"But soon I lost consciousness of these things and gave myself up to the scene and the music. My sense of pleasure seemed to communicate itself to my companion, who ordered some drinks; I don't know what they were, but they tasted good-some kind of cordial. I took longer and longer sips: it was a new and very pleasant flavour. He ordered more of the same kind and watched me with interest as I drank and looked about me.
"'Oh,' I said, 'what beautiful women, and how happy they are I look at that one with the blond hair. Isn't she beautiful, a real dream?'
"Charley replied in a tone of contempt: 'Yes, she's beautiful, but I would not envy her, if I were you-neither her happiness nor her good looks. She needs those looks in her business. Nearly all the women here belong to her class.'
"Charles looked at me intently as he said this. Perhaps he thought I would be angry because he had brought me to such a place. But I watched the girls with even greater interest and said: 'Ah, but 'they must be happy !'
"Charles shrugged his shoulders and said, with contempt and some pity in his eyes, 'A queer sort of happiness!'
"I looked at him rather angrily. He 'did not seem just to me.
"You don't like them,' I said, 'you think they are vile and low. But you men seem to need them, just the same. Oh I I think they are brave girls!'
"Charles looked at me in apparent astonishment. But then a thought seemed to strike him. He was thinking that I might be one of that class, for he asked me questions which showed me plainly enough what he was worrying about. He encouraged me to drink again, and said with a self-confident laugh, 'you're a cute one but you cannot fool me with any such tricks.'
"I paid no attention to his remarks, and did not answer any of his personal questions. He could find out nothing about me. I would only smile and say, 'I don't want to know anything about you, why can't you treat me the same way?'
"I could see that the less he knew, the more interested he became. He plied me with drinks, perhaps thinking that the sweet liquor would loosen my tongue. Soon I began to feel a little queer and the room began to go round, taking with it the faces of the men and women. After this dizziness passed, I felt very happy indeed, and smiled at everybody in the room; and wanted to go and tell them all how much I liked them. But I did not dare trust my legs, they felt so heavy. I thought I would like to stay there always, listening to the music and watching the people.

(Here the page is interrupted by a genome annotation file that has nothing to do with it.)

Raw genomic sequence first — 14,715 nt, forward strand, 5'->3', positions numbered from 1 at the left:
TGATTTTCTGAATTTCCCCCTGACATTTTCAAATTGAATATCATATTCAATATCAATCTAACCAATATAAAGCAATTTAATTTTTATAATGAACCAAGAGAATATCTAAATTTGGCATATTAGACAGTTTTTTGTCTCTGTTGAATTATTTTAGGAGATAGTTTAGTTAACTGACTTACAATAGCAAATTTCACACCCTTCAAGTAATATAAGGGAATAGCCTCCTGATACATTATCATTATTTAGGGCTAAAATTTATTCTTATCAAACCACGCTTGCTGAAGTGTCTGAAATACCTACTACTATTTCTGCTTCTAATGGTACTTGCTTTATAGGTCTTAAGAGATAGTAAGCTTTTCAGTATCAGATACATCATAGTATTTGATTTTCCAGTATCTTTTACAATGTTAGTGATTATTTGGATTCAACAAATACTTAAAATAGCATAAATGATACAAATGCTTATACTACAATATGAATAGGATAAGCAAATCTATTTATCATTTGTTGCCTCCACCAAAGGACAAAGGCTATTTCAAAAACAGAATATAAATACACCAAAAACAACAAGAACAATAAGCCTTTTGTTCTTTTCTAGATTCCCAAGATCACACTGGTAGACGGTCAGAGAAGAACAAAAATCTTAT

"I suppose my happiness heightened my colour, for Charles said, 'what a beautiful mouth you have, what red lips. One would almost believe they were painted. How your upper lip lifts when you smile, Marie! Don't you want to go out now?'
"'Yes, yes,' I replied, hastily, 'I must go home now.'
"I sprang from my chair, I made for the door, but he, quickly seizing his hat, followed me and took my arm. I went very slowly for my feet seemed weighted. They were inclined to go one way, while I went another. So when Charles led me I was quite thankful. As we went out into the street he asked me where I was living, what I did, and if I were married, all in one breath. This made me laugh merrily, as I assured him I was not married. I told him I lived away out on the West Side and that he could see me home, if he wanted; but not to, if it was out of his way, for I was used to going alone. He eagerly accepted, and we took a car.